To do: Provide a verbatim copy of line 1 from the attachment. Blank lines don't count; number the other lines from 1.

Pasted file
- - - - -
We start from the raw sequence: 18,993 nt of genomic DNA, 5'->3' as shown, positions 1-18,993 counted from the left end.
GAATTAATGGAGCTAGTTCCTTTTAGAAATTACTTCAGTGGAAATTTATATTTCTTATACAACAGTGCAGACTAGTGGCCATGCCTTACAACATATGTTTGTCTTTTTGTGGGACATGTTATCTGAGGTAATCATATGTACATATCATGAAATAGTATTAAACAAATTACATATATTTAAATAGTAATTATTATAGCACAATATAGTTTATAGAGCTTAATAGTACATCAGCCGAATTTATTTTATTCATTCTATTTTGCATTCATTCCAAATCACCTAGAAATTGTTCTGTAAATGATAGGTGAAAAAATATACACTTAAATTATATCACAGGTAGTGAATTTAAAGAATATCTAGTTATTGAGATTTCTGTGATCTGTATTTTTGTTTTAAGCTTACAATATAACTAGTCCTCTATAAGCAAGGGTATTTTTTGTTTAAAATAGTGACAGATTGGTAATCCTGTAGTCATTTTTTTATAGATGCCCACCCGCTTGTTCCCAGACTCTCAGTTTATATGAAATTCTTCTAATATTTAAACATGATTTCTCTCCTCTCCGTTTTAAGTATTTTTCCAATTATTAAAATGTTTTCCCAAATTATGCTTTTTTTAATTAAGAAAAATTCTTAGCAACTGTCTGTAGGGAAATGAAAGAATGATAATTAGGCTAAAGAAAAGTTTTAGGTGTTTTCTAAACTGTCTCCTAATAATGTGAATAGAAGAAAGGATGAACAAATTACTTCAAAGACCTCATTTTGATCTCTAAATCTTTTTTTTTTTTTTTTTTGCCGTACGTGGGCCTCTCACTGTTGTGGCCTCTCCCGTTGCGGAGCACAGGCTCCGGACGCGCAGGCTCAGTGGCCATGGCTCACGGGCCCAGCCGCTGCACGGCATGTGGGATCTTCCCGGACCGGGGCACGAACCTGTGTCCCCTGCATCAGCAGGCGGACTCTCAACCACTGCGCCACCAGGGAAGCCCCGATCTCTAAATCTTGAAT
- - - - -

We start from the raw sequence: 18,993 nt of genomic DNA, 5'->3' as shown, positions 1-18,993 counted from the left end.